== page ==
WSU urged to cease animal testing

PETA letter calls for COVID-19 response plan, number of animals that may be euthanized



The animal rights organization cites three public records reports from the USDA where, according to PETA, there have been violations of the Animal Welfare Act. One report involves three bighorn sheep.

MADYSEN MCLAIN, Evergreen roots editor

The animal rights organization People for Ethical Treatment of Animals (PETA) sent a letter to WSU President Kirk Schulz on April 1 urging the university to stop animal testing amidst the COVID-19 pandemic.

Shalin Gala, PETA vice president of international laboratory methods, said the letter calls for WSU to provide a list of protocols deemed necessary or not necessary for the university’s COVID-19 response plan, as well as the number of animals that will be euthanized due to experiments not moving forward because of the virus.

“Since [the animals] are now so easily disposed and experiments are now being ended or delayed,” Gala said. “We have a specific set of things that we are calling for. We’re calling on the universities to stop all current and new animal experiments, ban the breeding and purchase of animals and switch to superior human-relevant research methods.”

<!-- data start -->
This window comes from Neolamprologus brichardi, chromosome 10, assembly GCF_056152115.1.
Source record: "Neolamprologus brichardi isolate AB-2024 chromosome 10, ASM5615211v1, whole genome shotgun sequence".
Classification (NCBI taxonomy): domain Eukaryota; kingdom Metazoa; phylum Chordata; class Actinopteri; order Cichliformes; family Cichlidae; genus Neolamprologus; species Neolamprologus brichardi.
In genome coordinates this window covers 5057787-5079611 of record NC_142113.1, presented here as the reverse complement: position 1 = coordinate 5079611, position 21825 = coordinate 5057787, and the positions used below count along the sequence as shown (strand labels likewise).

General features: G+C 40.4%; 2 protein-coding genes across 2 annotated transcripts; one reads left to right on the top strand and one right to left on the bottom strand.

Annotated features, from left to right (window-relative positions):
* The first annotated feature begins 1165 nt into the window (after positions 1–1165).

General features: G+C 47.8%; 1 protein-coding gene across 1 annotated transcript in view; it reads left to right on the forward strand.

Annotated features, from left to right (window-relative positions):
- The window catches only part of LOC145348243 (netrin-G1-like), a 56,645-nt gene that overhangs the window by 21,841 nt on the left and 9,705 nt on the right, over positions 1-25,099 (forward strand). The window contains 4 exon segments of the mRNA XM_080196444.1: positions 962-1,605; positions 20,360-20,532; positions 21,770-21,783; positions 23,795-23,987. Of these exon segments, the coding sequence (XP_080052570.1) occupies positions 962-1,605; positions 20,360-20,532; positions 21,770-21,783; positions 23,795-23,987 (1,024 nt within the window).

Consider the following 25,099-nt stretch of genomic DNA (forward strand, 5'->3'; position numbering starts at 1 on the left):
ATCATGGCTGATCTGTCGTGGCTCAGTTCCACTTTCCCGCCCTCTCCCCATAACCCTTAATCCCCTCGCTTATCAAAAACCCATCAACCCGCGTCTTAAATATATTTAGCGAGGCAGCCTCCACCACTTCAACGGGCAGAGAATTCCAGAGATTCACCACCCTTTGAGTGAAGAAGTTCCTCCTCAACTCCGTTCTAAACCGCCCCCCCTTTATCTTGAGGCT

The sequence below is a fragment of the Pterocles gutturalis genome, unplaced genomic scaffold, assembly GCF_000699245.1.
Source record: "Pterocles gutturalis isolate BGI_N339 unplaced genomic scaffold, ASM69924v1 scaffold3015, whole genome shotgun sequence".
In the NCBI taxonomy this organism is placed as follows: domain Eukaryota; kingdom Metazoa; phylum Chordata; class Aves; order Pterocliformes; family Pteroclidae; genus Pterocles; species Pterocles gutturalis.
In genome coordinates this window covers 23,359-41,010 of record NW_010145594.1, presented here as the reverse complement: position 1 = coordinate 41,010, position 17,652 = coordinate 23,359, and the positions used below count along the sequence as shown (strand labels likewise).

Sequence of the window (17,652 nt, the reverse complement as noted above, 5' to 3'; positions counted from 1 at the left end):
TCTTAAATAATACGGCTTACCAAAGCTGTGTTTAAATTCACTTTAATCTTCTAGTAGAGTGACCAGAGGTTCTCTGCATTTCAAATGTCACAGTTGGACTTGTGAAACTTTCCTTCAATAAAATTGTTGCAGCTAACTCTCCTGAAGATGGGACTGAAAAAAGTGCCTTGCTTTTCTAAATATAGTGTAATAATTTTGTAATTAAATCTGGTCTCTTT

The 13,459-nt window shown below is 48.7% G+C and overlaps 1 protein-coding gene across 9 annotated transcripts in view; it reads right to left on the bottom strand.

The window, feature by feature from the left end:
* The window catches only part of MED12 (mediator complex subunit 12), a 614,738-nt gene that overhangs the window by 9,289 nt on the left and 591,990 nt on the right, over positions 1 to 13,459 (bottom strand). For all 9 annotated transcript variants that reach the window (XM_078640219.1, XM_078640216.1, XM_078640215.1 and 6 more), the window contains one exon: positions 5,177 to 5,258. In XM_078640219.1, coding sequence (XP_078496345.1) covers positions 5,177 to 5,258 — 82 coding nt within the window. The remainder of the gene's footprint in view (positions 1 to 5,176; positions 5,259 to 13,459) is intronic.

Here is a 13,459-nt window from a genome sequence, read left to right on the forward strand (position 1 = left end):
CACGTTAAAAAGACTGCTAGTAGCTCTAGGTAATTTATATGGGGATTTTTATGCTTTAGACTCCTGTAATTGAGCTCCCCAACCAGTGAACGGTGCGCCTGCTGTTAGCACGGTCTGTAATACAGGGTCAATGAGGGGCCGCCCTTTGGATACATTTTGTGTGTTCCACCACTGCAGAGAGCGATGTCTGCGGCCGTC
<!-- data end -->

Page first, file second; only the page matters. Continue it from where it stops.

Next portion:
PETA sent out letters referencing USDA reports to about 50 universities across the U.S., including Cornell University, the University of Michigan and the University of Iowa.

Gala said he has not gotten in contact with Schulz yet. He said the main response from universities has been dismissive of the letter.

The letter cites public records reports from the USDA showing instances that PETA is calling “Animal Welfare Act violations.”

One incident from 2017 at WSU Pullman reported that several camels had overgrown toenails, which can cause misalignment of their toes and when degenerative joint disease, according to the report.

Another report from 2016 mentioned in the letter states that for three days, three bighorn sheep were given about 50 times the amount of a non-pharmaceutical drug. According to the report, no ill effects were observed from the animals.

Also in 2016, a dog from a shelter was brought into WSU’s facility. A staff member noticed that blood was in its cage and left a message which was not read until the next morning. By that time, the dog had died, according to the report. A new system for reporting issues was developed before this inspection. 

“An unclear process for reporting problems in the teaching hospital resulted in the unnecessary suffering of this dog,” according to the report.

Phil Weiler, WSU vice president of marketing and communications, wrote in an email that WSU had nothing to add to the story at the moment.

“It’s important for every institution … to be transparent in their animal compensation program, especially during this 19 pandemic,” Gala said. “So that the public is kept fully informed regarding how the university is using taxpayer dollars to deal with animals.”